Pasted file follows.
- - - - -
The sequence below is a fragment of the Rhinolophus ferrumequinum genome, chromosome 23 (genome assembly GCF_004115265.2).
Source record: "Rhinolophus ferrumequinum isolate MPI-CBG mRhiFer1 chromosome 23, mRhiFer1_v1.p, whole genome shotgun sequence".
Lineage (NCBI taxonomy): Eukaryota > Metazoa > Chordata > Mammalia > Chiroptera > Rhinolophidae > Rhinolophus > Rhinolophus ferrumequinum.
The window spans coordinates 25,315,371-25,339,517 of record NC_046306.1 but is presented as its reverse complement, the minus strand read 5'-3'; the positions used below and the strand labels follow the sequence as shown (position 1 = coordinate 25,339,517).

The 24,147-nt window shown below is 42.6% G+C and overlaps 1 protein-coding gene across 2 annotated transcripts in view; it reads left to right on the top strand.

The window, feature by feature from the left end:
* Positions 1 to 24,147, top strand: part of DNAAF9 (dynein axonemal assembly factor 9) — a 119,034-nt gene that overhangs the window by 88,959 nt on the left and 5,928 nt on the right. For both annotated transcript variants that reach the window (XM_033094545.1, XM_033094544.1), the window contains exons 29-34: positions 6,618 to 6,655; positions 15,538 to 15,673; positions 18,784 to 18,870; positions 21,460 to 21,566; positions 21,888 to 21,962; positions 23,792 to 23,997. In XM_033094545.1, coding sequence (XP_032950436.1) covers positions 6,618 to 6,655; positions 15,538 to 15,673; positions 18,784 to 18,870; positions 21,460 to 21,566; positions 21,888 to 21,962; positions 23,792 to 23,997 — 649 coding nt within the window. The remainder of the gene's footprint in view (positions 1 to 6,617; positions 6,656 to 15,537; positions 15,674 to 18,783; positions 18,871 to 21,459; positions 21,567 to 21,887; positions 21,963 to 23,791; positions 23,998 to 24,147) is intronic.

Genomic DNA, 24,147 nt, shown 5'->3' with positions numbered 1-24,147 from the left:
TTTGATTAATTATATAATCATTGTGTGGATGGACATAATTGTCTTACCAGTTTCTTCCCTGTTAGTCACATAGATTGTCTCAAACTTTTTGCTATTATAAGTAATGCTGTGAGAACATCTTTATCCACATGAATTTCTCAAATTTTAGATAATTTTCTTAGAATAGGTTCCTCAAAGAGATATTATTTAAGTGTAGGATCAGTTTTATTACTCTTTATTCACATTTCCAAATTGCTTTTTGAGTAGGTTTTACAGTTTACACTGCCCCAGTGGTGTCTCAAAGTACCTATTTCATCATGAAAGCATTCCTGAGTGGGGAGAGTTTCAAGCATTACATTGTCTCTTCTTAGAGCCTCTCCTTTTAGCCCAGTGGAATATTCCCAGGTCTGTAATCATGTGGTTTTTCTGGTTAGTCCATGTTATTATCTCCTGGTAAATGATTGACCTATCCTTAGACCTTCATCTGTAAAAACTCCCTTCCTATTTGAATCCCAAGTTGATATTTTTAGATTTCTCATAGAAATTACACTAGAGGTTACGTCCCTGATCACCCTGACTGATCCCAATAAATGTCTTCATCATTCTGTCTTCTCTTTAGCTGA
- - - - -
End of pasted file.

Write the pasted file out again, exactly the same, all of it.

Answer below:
The sequence below is a fragment of the Rhinolophus ferrumequinum genome, chromosome 23 (genome assembly GCF_004115265.2).
Source record: "Rhinolophus ferrumequinum isolate MPI-CBG mRhiFer1 chromosome 23, mRhiFer1_v1.p, whole genome shotgun sequence".
Lineage (NCBI taxonomy): Eukaryota > Metazoa > Chordata > Mammalia > Chiroptera > Rhinolophidae > Rhinolophus > Rhinolophus ferrumequinum.
The window spans coordinates 25,315,371-25,339,517 of record NC_046306.1 but is presented as its reverse complement, the minus strand read 5'-3'; the positions used below and the strand labels follow the sequence as shown (position 1 = coordinate 25,339,517).

The 24,147-nt window shown below is 42.6% G+C and overlaps 1 protein-coding gene across 2 annotated transcripts in view; it reads left to right on the top strand.

The window, feature by feature from the left end:
* Positions 1 to 24,147, top strand: part of DNAAF9 (dynein axonemal assembly factor 9) — a 119,034-nt gene that overhangs the window by 88,959 nt on the left and 5,928 nt on the right. For both annotated transcript variants that reach the window (XM_033094545.1, XM_033094544.1), the window contains exons 29-34: positions 6,618 to 6,655; positions 15,538 to 15,673; positions 18,784 to 18,870; positions 21,460 to 21,566; positions 21,888 to 21,962; positions 23,792 to 23,997. In XM_033094545.1, coding sequence (XP_032950436.1) covers positions 6,618 to 6,655; positions 15,538 to 15,673; positions 18,784 to 18,870; positions 21,460 to 21,566; positions 21,888 to 21,962; positions 23,792 to 23,997 — 649 coding nt within the window. The remainder of the gene's footprint in view (positions 1 to 6,617; positions 6,656 to 15,537; positions 15,674 to 18,783; positions 18,871 to 21,459; positions 21,567 to 21,887; positions 21,963 to 23,791; positions 23,998 to 24,147) is intronic.

Genomic DNA, 24,147 nt, shown 5'->3' with positions numbered 1-24,147 from the left:
TTTGATTAATTATATAATCATTGTGTGGATGGACATAATTGTCTTACCAGTTTCTTCCCTGTTAGTCACATAGATTGTCTCAAACTTTTTGCTATTATAAGTAATGCTGTGAGAACATCTTTATCCACATGAATTTCTCAAATTTTAGATAATTTTCTTAGAATAGGTTCCTCAAAGAGATATTATTTAAGTGTAGGATCAGTTTTATTACTCTTTATTCACATTTCCAAATTGCTTTTTGAGTAGGTTTTACAGTTTACACTGCCCCAGTGGTGTCTCAAAGTACCTATTTCATCATGAAAGCATTCCTGAGTGGGGAGAGTTTCAAGCATTACATTGTCTCTTCTTAGAGCCTCTCCTTTTAGCCCAGTGGAATATTCCCAGGTCTGTAATCATGTGGTTTTTCTGGTTAGTCCATGTTATTATCTCCTGGTAAATGATTGACCTATCCTTAGACCTTCATCTGTAAAAACTCCCTTCCTATTTGAATCCCAAGTTGATATTTTTAGATTTCTCATAGAAATTACACTAGAGGTTACGTCCCTGATCACCCTGACTGATCCCAATAAATGTCTTCATCATTCTGTCTTCTCTTTAGCTGA